Renault Trucks is evaluating the potential of mixed reality to enhance quality control processes at its Lyon engine manufacturing site in France, with phase one of testing now underway.
Working together with Immersion, a developer of virtual reality and augmented reality technology, a team of 20 employees, set up in a similar fashion to a start-up and benefiting from an internal incubator, has designed a prototype using mixed reality to control engine quality.
Unlike augmented reality, which displays information on top of reality, both laid flat and on screens, mixed reality can add virtual objects into a real environment in the form of holograms, with which users can interact.
“In practice, quality control operators will wear Microsoft HoloLens smartglasses in which all the digitalized engine parts will be integrated,” explained Bertrand Félix, the Renault Trucks engineer behind this project. “Via the glasses and mixed reality interface, operators will see decision-making instructions that will guide them through the most complex control operations. At the moment, operators working on control points are still using paper instructions.”
Each of the engine parts, which are digitalized and superimposed over the actual engine, can be viewed separately, guiding operators towards specific parts and validating quality process stages one-by-one.
Keeping their hands free, operators can also be sent additional decision-making information, such as plans and verification and assembly instructions. Last but not least, this technology contains numerous embedded sensors enabling users to move around the engine.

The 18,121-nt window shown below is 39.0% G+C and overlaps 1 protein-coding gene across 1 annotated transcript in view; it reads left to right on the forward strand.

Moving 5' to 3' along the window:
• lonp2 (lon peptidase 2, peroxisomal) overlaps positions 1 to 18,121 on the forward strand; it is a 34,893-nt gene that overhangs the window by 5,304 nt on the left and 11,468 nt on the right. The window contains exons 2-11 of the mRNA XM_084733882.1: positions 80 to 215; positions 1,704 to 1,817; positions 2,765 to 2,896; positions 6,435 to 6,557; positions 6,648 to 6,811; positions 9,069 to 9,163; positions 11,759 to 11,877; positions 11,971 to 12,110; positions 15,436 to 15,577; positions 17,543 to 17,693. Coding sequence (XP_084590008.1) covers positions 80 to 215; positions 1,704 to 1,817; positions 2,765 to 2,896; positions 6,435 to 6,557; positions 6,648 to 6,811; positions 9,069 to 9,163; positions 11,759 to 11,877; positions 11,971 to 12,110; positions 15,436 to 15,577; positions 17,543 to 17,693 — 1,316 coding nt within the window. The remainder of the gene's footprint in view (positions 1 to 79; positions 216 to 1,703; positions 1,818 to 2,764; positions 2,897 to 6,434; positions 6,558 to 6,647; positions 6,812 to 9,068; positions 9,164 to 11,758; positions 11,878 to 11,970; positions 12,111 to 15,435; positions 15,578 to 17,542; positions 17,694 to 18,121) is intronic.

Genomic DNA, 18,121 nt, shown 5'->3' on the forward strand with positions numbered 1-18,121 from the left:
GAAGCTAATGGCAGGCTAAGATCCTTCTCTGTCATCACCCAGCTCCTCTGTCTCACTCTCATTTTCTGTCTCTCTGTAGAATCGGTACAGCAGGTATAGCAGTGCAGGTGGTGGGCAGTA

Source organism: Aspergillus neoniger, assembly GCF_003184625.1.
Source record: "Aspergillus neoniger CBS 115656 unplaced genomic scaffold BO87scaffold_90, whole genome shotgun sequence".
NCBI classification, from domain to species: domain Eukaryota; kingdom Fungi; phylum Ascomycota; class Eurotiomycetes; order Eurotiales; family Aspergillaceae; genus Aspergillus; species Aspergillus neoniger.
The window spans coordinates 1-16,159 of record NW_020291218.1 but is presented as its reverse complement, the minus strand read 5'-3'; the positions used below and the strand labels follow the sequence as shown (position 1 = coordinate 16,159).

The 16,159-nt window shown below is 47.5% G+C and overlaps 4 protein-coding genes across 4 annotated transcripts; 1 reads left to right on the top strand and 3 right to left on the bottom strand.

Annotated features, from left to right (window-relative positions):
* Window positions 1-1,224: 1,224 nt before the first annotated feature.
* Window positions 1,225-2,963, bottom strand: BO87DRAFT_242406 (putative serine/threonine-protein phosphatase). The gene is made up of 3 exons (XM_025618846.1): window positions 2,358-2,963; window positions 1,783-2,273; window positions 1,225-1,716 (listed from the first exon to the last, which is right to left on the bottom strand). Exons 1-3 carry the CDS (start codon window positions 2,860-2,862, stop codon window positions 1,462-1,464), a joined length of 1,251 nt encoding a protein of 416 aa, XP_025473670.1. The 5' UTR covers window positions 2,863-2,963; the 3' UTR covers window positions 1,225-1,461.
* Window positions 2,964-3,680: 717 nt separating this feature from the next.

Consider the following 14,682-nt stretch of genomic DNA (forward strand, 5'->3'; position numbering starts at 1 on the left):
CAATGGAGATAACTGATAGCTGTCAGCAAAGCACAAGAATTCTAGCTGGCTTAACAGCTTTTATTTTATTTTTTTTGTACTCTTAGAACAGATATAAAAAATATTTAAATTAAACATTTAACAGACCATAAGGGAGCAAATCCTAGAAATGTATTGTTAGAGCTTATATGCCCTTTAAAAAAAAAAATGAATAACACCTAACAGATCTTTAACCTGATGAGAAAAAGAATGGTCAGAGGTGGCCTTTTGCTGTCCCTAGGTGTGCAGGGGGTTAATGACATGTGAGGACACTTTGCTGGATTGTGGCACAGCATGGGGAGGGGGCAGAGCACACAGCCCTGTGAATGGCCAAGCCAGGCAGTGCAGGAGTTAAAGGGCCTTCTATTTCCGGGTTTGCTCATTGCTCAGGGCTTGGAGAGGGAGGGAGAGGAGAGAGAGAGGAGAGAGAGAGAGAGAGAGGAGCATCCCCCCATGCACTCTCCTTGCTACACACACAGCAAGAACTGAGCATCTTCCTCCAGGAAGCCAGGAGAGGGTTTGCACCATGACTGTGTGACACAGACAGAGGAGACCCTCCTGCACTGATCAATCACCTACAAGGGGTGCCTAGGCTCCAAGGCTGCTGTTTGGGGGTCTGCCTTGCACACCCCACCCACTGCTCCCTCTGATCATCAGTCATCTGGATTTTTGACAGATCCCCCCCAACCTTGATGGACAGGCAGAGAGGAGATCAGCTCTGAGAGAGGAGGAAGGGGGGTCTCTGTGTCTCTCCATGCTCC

Jean-Baptiste de la Rivière, R&D and innovation director at Immersion, added, “With Renault Trucks, we have designed and developed a tool that is perfectly suited to the requirements of the factory, which can be integrated into the manufacturer’s industrial processes.”
The truck maker sees considerable advantages in this technology, as use of mixed reality both reduces and improves quality control operations. It also reduces the cognitive load of operators and accelerates their training. Other applications may be envisaged in a second stage, such as assistance with assembly or repair.
Renault Trucks has set itself the challenge of developing a 100% paper-free, digitalized manufacturing process and aims to roll out the mixed reality prototype by 2020.